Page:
Water Resources Conclusion

The number of groundwater wells in India has increased from less than 100,000 in 1960 to nearly 12 million in 2006. With clear signs of aquifer depletion and continued erratic rainfall, local communities as well as governments are turning to local water-harvesting and recharge structures on a massive scale. The primary objectives of this groundwater recharge movement are to increase groundwater availability for improved security of domestic supplies and to drought-proof and protect rural livelihood. This situation calls for conjunctive water management in a basin context with recharge of groundwater assuming a pivotal role with a caveat that upstream and downstream impact needs to be considered and accounted for.

As described in this chapter, groundwater recharge has a long history in India and there are a variety of direct, indirect and integrated methods at the disposal of farmers, community leaders, NGOs and the government to further expand the movement. The technical issues that these various methods must consider include recovery efficiency, cost-effectiveness, contamination risks due to injection of poor-quality recharge water, and clogging of aquifers. Numerous artificial recharge experiments have been carried out in India and have established the technical feasibility of various approaches and combinations of approaches in unconfined, semi-confined and confined aquifer systems as well as the economic viability.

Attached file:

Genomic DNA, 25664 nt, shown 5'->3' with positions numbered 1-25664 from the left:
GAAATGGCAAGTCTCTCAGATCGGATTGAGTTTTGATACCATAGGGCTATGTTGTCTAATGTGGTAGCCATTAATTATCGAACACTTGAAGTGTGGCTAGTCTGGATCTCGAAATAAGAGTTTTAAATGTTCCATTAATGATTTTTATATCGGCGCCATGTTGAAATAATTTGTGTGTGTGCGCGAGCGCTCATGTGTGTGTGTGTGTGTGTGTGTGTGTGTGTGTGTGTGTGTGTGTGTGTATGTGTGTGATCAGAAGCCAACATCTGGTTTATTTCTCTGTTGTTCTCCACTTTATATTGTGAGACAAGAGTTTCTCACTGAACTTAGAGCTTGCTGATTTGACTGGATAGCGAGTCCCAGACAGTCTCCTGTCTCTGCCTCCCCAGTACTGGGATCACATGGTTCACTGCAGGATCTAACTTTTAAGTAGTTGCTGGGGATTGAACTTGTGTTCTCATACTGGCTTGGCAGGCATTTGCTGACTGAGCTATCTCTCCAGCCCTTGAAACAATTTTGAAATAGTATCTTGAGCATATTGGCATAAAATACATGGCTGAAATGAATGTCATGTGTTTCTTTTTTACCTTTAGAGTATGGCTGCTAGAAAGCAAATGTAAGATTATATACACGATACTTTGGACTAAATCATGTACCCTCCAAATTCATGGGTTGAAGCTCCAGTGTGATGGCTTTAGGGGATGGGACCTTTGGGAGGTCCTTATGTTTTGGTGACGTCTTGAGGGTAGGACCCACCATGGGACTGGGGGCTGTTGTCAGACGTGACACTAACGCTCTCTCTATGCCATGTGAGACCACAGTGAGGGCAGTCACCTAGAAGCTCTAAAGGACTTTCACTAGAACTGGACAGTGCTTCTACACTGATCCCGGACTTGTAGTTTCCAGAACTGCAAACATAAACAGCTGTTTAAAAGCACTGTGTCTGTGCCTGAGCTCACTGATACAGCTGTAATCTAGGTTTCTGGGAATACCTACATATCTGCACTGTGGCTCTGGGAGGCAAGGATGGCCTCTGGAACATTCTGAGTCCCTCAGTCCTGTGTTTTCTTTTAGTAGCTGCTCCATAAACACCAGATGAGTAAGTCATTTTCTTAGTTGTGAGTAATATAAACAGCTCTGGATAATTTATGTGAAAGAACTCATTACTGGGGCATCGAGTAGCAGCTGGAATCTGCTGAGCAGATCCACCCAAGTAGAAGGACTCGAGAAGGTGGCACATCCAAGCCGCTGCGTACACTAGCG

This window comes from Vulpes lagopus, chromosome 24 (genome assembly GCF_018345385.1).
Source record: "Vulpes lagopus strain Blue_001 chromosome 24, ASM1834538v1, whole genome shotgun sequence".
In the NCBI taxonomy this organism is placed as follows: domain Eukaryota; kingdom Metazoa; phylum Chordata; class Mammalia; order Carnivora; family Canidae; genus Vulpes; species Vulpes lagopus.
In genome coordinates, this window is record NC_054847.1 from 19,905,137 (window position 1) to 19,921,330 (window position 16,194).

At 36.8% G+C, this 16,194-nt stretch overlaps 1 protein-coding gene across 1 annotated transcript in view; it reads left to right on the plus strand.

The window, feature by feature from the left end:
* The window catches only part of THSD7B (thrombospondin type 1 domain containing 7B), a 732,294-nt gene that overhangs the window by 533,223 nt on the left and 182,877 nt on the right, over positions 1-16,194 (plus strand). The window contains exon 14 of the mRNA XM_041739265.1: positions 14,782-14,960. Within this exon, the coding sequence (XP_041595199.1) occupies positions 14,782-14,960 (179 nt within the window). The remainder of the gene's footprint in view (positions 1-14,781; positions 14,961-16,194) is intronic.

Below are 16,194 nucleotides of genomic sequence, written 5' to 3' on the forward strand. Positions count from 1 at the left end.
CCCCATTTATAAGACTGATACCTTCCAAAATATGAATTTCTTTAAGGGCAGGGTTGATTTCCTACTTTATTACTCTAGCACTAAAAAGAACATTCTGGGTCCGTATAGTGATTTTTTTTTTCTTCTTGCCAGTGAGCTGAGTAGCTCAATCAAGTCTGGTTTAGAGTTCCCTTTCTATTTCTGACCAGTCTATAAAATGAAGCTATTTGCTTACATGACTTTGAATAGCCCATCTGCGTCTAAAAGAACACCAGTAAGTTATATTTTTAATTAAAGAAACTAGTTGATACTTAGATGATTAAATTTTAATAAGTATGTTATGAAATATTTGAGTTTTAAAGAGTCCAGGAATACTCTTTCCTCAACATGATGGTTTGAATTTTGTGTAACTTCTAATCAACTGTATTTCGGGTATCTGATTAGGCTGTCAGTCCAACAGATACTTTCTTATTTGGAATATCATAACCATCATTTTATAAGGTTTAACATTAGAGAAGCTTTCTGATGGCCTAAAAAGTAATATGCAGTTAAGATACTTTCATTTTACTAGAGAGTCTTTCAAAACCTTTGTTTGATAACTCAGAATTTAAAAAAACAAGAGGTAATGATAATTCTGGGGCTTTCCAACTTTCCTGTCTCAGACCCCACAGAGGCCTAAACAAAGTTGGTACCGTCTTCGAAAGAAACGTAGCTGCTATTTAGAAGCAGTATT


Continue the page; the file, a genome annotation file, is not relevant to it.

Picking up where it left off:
What is less well understood and appreciated is the potential impacts of numerous local recharge efforts on basin-scale water availability and distribution. The popularity of groundwater recharge is a function of its local success. This, and the critical role of local involvement, highlights the advantages of community approaches to groundwater management described by Schlager (Chapter 7, this volume). However, as shown by the contrast in the two case studies from Gujarat, 'successful' local efforts at recharge can cause problems further downstream. The possible impacts of local action on regional outcomes highlights the key challenge of community-based groundwater governance also described by Schlager - the potential conflict as one moves from local to basin scales.

The reality is that the groundwater recharge movement in India, initiated by local elites and later aided by government and NGOs, has become a people's movement and is likely to stay long into the future. In order to maximize its possible benefits and minimize costs, it has to be nurtured and carried forward with systematic research and development programmes covering its physical, economic, environmental and - what is most lacking now - institutional aspects that can resolve problems across scales.

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